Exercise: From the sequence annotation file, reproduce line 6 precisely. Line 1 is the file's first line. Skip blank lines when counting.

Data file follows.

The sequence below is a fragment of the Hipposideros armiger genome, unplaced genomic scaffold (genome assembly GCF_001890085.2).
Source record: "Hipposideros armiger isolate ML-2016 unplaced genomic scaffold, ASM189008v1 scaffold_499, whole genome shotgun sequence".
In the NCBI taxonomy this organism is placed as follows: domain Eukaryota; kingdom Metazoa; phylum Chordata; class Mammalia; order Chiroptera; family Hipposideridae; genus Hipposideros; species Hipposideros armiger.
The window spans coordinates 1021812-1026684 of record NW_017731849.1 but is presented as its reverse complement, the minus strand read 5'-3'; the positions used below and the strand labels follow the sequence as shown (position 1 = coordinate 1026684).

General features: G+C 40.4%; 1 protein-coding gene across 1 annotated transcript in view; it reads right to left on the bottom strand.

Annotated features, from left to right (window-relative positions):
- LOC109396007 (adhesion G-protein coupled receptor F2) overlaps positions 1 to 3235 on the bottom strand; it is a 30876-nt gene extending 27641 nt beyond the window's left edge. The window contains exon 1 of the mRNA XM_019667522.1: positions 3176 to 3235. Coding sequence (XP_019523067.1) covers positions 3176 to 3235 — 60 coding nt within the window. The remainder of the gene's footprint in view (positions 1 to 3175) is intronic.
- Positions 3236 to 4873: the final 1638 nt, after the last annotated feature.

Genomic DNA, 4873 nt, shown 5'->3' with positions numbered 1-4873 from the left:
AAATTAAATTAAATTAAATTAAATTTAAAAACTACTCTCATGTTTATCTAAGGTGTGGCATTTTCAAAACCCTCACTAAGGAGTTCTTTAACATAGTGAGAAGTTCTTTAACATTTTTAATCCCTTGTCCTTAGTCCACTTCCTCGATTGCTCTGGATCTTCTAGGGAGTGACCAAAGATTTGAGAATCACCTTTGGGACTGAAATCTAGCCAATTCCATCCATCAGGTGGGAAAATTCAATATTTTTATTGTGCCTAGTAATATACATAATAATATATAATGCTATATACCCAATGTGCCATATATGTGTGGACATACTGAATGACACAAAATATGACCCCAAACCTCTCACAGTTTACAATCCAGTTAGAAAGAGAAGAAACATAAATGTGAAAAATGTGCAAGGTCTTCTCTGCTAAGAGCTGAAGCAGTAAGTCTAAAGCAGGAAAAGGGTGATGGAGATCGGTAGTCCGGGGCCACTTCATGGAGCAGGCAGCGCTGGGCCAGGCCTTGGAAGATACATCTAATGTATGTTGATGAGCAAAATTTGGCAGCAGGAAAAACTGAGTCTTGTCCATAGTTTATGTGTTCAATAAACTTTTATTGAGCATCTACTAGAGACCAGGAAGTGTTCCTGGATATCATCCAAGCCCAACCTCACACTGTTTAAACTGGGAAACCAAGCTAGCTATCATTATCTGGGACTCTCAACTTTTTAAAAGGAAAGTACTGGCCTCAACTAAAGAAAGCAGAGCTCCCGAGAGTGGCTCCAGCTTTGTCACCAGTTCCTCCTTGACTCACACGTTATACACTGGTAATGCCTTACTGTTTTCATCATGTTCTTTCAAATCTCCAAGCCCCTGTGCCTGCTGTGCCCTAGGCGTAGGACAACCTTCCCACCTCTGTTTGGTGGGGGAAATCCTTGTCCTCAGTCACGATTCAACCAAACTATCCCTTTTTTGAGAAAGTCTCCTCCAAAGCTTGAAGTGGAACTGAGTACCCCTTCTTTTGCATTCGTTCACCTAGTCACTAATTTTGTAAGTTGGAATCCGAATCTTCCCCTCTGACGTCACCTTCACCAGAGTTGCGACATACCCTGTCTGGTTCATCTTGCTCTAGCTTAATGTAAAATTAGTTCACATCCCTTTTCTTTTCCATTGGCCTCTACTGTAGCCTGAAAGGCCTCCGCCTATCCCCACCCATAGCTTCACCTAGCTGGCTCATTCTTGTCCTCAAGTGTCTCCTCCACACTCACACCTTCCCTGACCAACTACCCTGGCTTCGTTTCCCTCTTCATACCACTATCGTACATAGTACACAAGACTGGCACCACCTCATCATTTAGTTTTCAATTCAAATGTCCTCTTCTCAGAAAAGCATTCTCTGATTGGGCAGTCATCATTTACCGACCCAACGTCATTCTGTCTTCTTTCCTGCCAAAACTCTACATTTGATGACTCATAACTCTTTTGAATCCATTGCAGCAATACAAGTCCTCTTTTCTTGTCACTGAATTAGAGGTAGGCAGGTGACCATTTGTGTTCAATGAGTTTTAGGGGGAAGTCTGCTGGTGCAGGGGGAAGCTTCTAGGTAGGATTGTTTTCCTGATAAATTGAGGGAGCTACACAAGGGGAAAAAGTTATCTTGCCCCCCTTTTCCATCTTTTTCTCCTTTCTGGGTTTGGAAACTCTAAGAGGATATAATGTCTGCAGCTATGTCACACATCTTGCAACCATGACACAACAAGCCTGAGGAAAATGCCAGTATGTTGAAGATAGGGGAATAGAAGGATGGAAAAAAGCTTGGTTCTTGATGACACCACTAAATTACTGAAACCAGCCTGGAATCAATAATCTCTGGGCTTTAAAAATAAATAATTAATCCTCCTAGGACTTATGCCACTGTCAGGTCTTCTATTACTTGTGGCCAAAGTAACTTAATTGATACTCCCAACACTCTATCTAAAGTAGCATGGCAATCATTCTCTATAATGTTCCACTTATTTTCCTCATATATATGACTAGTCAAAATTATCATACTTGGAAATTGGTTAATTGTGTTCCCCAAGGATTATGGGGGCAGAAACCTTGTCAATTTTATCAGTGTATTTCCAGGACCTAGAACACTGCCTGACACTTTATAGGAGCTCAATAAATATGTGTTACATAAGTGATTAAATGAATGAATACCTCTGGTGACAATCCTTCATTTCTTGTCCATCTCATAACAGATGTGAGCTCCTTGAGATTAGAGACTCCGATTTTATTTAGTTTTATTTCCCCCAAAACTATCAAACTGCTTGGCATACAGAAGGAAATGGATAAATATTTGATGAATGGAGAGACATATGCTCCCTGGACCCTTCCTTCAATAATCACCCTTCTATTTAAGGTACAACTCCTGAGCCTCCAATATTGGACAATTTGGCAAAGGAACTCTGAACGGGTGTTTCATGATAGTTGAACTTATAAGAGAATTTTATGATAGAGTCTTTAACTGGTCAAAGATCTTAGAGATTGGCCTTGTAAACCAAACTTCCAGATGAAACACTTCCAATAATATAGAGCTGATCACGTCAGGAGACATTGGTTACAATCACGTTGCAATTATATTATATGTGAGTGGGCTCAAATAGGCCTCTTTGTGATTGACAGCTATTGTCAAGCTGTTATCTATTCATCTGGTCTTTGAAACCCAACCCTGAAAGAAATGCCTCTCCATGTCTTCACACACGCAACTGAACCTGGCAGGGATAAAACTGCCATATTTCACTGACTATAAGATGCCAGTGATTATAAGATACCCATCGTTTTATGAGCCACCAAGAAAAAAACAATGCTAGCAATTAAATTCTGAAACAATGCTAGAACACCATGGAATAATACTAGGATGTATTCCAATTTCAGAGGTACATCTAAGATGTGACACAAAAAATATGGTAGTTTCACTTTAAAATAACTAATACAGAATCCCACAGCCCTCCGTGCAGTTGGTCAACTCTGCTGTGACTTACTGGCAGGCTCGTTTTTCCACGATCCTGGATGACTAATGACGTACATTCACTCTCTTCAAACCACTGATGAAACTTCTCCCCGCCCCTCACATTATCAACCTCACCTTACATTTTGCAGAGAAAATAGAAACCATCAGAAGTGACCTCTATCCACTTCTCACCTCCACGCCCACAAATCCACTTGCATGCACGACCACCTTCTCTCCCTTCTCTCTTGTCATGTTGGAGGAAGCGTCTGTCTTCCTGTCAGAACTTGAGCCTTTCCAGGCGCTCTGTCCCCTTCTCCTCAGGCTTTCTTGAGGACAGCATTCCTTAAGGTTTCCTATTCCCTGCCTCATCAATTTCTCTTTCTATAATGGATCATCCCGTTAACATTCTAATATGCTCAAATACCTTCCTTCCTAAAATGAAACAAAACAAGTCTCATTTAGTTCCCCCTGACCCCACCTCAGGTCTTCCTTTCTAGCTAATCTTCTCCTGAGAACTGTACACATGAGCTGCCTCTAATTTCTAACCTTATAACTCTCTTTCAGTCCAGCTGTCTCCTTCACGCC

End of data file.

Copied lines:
Annotated features, from left to right (window-relative positions):